Tax lawyers defend off-shore regimes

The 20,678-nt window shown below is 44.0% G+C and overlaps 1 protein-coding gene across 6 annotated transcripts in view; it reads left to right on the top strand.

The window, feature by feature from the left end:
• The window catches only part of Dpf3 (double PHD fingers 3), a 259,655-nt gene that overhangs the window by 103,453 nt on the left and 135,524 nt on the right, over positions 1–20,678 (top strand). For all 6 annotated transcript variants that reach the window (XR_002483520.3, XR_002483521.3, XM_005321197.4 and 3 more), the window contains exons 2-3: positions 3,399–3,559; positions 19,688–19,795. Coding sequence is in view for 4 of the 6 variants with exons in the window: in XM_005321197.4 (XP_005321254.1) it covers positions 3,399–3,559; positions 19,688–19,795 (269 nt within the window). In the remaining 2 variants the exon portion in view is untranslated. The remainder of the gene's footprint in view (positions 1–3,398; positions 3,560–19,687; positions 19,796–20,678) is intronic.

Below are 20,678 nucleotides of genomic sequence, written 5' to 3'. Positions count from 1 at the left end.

IFEAR you will have no choice but to consider new taxes, perhaps payroll and property taxes such as in the British Virgin Islands,&rdquo; wrote Chris Bryant, the junior foreign office minister, to the Cayman Islands government this month. It was a withering response to a request made by the British overseas territory to Westminster for permission to borrow emergency funds. It would be &ldquo;unwise&rdquo; to expect that the Islands&rsquo; prosperity &ldquo;can presume on an offshore tax haven status&rdquo;, the minister noted.<br /><br />The Guardian newspaper, which is campaigning for a &ldquo;more open and fairer tax system&rdquo;, detected &ldquo;palpable relish&rdquo; in Bryant&rsquo;s words. It predicted other low-tax offshore jurisdictions, like the Channel Islands, were also running &ldquo;unsustainable business models&rdquo; badly exposed by the downturn. &ldquo;Hurricane Lehman&rdquo;, the paper argued, represented the &ldquo;perfect storm&rdquo; for a cash-strapped Caribbean country with a major black-hole in its public spending.<br /><br />Anthony Travers OBE, chairman at Cayman Islands Financial Services Association and former senior partner of the major offshore firm Maples &amp; Calder, is not impressed. The Bryant letter amounts to &ldquo;a lecture on the propriety of deficit spending&rdquo;. &ldquo;If we were asking for a lecture on how to manage a country&rsquo;s finances, the last institution on earth that we&rsquo;d be seeking advice from would be the Foreign and Commonwealth office &ndash; and you can quote me on that.&rdquo;<br /><br />Travers calls the allegations &ldquo;unsubstantiated and blatant piece of propaganda, entirely erroneous&rdquo;. The way the lawyer explains it is that Cayman requires British government consent as a matter of constitutional law. &ldquo;They have declined to consent thus far and it&rsquo;s hard to understand why,&rdquo; he adds.<br /><br />Maples &amp; Calder came in the firing line when its offices at Ugland House in Cayman were revealed to be home to some 18,857 shell companies. &ldquo;Ugland House&rdquo; quickly became political shorthand for the perceived excesses of offshore practice. Travers points out that the companies are listed there for &ldquo;precisely the same reasons that 217,000 companies are listed at one registered office in the vice-president&rsquo;s state of Delaware&rdquo; to &ldquo;obtain the benefit of superior legal structures&rdquo;. <br /><br />&ldquo;Cayman isn&rsquo;t a tax haven,&rdquo; Travers insists. &ldquo;It has had full transparency with respect to tax matters for over a decade, most importantly, with the US since 2001 and with all 27 countries under the European Union since 2003.&rdquo; The Organisation for Economic Co-operation and Development (OECD) has produced a three-tier list, featuring a &ldquo;white list&rdquo; for those offshore locations that have &lsquo;substantially implemented&rsquo; information-sharing agreements. Cayman recently made it on to the white list, alongside Jersey and Guernsey. <br /><br />Richard Murphy is an accountant with the Tax Justice Network and an outspoken critic of the offshore business community. &ldquo;Cayman is just the first coming to terms with the fact that it is basically bust. I think others will follow,&rdquo; he says. &ldquo;The situation where you aren&rsquo;t prepared to raise revenue to meet your ongoing revenue obligations isn&rsquo;t a viable option,&rdquo; he says.<br /><br />Murphy argues that the increasingly multi-jurisdictional offshore law firms &ndash; the so-called &ldquo;offshore magic circle&rdquo; &ndash; has helped create a sympathetic regulatory regime for their clients. &ldquo;There&rsquo;s been a contagion of ideas designed to undermine the regulation of mainstream states. Tax isn&rsquo;t the primary product, secrecy is. The intention is to create legal structures hidden by secrecy which allows the user to avoid obligations in the place where they really undertake transactions.&rdquo;<br /><br />Robert Shepherd is managing partner of Ozannes, one of Guernsey&rsquo;s oldest and largest firms. He dismisses the latest episode as &ldquo;entirely politically driven&rdquo;. &ldquo;This really isn&rsquo;t about the fundamentals of economics but politics,&rdquo; he says. &ldquo;What we have is an unprecedented economic crisis on a worldwide basis and politicians onshore are looking for scapegoats &ndash; banks are one and offshore jurisdictions are another.&rdquo;<br /><br />To single out the Channel Islands or even Cayman out as having financial problems in this economic climate is &ldquo;just daft&rdquo;. &ldquo;Times are tough,&rdquo; says Shepherd. &ldquo;But that doesn&rsquo;t mean Jersey or Guernsey don&rsquo;t have the wherewithal to look after their population.&rdquo;